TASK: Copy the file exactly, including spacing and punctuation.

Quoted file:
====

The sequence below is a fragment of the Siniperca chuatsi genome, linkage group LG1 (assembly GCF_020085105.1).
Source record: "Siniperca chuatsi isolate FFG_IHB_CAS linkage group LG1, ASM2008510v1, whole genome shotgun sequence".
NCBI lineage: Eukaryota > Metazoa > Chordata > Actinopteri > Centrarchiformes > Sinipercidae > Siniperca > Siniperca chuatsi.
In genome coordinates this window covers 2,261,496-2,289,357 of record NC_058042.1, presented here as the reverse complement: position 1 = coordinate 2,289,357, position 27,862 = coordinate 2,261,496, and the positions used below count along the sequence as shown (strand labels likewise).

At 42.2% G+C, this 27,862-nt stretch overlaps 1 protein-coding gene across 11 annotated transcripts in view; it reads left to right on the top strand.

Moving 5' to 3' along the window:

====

The sequence below is a fragment of the Siniperca chuatsi genome, linkage group LG1 (assembly GCF_020085105.1).
Source record: "Siniperca chuatsi isolate FFG_IHB_CAS linkage group LG1, ASM2008510v1, whole genome shotgun sequence".
NCBI lineage: Eukaryota > Metazoa > Chordata > Actinopteri > Centrarchiformes > Sinipercidae > Siniperca > Siniperca chuatsi.
In genome coordinates this window covers 2,261,496-2,289,357 of record NC_058042.1, presented here as the reverse complement: position 1 = coordinate 2,289,357, position 27,862 = coordinate 2,261,496, and the positions used below count along the sequence as shown (strand labels likewise).

At 42.2% G+C, this 27,862-nt stretch overlaps 1 protein-coding gene across 11 annotated transcripts in view; it reads left to right on the top strand.

Moving 5' to 3' along the window: